Georgia's ancient and vibrant capital city spreads out on both banks of the Mtkvari River, and is surrounded on three sides by mountains. The most widely accepted variant of the legend of Tbilisi's founding says that in the mid-5th century AD, King Vakhtang I Gorgasali was hunting in the heavily wooded region with a falcon. The King's falcon allegedly caught or injured a pheasant during the hunt, after which both birds fell into a nearby hot spring and died from burns. King Vakhtang became so impressed with the hot springs that he decided to cut down the forest and build a city. The name Tbilisi derives from the Old Georgian word "tbili", meaning warm. Archaeological studies of the region indicate human settlement in the area early as the 4th millennium BC.
Telavi, the capital of the Eastern province of Kakheti, is home to several of the region’s world-famous wineries, art museums, castles and a theater highlighting folk singing and dancing. Telavi is located at the crossroad of the region and is an ideal place to stop for lunch or an excellent jumping-off point for two or three-day excursions.
Mtskheta is a UNESCO World Heritage Site. It has been inhabited since before 1,000 BC and was once the capital of the early Kingdom of Iberia (today’s Eastern Georgia). Just 20 km from Tbilisi, at the confluence of the Mtkvari and Aragvi rivers, the city is located on an ancient trade route. Archaeologists have unearthed evidence of Mtskheta’s status as a major trading post. Glass perfume bottles, Greek and Aramaic writings, pottery, metalwork and jewelry have all been unearthed in abundance here, and many examples are on show in the town’s museum.
The ancient geographer Strabo described Mtskheta as a highly developed city with a water supply system, markets and stone houses. Mtskheta was also the religious center of the country, with a number of major shrines to Georgia’s pagan pantheon; these would later be replaced by churches when St. Nino converted the country to Christianity in around 337 AD. Although the capital was moved to the more easily defended Tbilisi at the beginning of the VI century, Mtskheta continued to be the coronation and burial place of Georgian kings, and the seat of the Patriarch, who is also known as the Bishop of Mtskheta. Today, the lovely old town has a laid back, village feel, especially compared to the more hectic pace of Tbilisi.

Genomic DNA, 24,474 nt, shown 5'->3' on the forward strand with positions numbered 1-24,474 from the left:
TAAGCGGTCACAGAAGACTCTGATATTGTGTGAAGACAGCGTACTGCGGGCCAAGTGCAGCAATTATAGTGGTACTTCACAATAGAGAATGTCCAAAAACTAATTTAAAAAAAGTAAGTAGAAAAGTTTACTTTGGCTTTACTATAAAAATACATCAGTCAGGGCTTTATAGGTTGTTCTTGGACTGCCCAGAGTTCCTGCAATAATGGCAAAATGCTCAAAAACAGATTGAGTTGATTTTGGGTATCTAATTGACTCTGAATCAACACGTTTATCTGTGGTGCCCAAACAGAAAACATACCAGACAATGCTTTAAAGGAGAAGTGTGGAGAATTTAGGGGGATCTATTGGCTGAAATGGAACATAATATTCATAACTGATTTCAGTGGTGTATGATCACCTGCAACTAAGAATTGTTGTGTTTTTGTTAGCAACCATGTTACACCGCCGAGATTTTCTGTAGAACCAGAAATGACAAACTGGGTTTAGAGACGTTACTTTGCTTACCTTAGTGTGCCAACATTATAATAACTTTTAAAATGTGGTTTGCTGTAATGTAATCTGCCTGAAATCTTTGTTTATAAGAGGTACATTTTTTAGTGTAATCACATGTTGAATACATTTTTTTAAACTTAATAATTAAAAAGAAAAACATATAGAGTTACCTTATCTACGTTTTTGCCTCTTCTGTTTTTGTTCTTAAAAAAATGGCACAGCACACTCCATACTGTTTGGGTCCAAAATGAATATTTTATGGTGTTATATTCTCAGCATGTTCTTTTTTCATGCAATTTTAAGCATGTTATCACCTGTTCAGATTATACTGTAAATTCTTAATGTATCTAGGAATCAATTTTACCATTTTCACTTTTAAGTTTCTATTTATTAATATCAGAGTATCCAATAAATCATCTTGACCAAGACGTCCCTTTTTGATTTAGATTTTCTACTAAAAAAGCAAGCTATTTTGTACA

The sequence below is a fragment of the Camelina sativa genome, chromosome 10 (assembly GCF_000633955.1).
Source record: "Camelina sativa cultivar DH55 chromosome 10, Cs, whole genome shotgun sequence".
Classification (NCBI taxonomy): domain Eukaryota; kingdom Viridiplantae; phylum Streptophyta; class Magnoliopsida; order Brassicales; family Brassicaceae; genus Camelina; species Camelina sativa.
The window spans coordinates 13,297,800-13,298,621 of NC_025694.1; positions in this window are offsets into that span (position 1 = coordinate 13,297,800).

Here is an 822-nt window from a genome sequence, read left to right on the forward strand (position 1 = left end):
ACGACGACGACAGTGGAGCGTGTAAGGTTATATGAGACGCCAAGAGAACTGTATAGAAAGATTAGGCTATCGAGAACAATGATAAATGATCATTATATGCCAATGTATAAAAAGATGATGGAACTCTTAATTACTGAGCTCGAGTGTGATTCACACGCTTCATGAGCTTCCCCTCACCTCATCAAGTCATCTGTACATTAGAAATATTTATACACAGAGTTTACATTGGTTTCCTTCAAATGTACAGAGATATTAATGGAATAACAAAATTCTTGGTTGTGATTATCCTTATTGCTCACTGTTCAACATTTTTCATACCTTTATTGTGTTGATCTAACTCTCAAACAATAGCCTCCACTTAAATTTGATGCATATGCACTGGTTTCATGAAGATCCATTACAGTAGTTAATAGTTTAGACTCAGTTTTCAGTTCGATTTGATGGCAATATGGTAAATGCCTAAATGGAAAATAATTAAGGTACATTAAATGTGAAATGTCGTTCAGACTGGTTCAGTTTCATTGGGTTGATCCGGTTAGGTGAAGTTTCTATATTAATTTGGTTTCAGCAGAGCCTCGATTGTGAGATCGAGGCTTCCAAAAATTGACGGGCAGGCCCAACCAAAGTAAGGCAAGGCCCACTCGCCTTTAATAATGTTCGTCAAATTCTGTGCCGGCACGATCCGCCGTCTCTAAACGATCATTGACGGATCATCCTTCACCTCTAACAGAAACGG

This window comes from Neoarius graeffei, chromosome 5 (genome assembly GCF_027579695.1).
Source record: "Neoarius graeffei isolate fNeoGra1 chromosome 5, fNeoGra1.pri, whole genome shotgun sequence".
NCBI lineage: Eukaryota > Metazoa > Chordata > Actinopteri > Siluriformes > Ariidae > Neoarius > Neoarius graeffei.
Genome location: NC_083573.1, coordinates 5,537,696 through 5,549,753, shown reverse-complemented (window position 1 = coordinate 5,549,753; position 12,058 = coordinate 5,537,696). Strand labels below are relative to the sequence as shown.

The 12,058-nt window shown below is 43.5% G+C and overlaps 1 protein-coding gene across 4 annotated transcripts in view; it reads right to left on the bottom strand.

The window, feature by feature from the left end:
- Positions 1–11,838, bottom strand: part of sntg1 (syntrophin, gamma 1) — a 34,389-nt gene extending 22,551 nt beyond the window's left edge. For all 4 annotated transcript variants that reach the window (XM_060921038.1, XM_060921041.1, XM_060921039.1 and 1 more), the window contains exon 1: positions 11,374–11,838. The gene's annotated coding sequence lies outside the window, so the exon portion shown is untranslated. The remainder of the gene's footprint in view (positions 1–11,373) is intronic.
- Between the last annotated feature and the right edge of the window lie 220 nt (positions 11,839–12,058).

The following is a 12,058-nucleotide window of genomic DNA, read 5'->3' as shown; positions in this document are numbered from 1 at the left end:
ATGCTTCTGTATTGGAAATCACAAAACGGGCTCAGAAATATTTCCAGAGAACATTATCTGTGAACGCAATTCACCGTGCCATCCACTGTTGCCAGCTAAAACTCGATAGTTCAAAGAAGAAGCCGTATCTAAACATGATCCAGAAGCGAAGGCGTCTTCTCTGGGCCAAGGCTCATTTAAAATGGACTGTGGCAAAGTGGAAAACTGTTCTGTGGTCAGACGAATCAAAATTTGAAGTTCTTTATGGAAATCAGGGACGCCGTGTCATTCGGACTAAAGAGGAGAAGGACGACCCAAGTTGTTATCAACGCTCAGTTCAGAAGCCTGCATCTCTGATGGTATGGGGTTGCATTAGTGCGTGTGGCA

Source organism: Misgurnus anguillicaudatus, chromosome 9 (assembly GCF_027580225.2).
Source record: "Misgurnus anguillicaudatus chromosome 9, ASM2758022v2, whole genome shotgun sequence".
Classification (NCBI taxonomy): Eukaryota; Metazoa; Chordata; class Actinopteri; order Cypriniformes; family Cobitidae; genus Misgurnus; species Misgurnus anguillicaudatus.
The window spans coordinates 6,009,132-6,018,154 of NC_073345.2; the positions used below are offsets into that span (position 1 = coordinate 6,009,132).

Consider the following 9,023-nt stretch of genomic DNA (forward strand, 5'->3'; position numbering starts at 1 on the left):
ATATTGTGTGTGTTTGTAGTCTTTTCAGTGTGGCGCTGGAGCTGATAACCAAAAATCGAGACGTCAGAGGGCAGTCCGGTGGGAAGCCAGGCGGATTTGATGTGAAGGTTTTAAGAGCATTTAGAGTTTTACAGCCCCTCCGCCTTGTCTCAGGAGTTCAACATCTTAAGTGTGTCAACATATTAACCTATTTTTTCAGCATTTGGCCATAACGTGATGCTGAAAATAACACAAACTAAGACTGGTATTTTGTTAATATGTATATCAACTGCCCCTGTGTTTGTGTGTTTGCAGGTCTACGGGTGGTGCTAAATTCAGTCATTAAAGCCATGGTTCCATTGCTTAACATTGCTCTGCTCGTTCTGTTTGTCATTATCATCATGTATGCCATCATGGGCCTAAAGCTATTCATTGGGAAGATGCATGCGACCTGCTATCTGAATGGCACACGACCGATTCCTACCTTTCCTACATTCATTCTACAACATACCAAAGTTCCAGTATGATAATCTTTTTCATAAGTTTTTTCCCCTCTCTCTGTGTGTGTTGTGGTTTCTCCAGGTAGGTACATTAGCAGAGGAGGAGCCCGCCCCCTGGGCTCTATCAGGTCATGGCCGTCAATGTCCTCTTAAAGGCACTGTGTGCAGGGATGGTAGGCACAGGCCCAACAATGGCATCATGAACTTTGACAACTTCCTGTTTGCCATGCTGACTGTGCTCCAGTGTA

The original fortress, constructed on a hilltop, was named Gori (meaning hill in English), and was mentioned in the Georgian chronicles as early as the VII century. Some historians believe that the fortress was built by Byzantine Caesar Heraclius to store ammunition battles against the Persians.
Just after the XI century the area became an active center for trade. According to some historians, this was due to David the Builder founding the town. Because of its geographical location, enemies frequently targeted the fortress, as conquering it enabled control of the whole Shida Kartli region. The fortress has been invaded many times and controlled by Ossetians, Iranians and Persians, amongst others. The stronghold has been repeatedly destroyed and rebuilt.
The current iteration of the fortress was built in 1774, during the reign of Erekle II, but was significantly damaged by an earthquake in 1920. The Stalin Museum includes the memorial house where Joseph Stalin (1879-1953) was born, a museum building with a tower, and Stalin’s personal train car he used to visit Tehran, Yalta, and Potsdam. There are many unique exhibits displayed here, including personal belongings and collections of paintings, photos, films and other important historical artifacts.
The city is the capital of the Samegrelo-Zemo Svaneti region, which combines Samegrelo (Mingrelia) and Svaneti. The name "Zugdidi" means "big/great hill" in Laz and Mingrelian.
Zugdidi served as the capital of the principality of Mingrelia (Odishi) until 1867, when the principality was abolished by the Russian Empire. In 1993 the administration of the first President of Georgia, Zviad Gamsakhurdia, was here.
Kutaisi, the capital of Imereti, is Georgia’s second largest city after Tbilisi. Elegant, tree lined streets with 19th century houses stretching down to the banks of the Rioni River, along with several attractive parks, make Kutaisi a very beautiful place to stroll around and take in the many sights.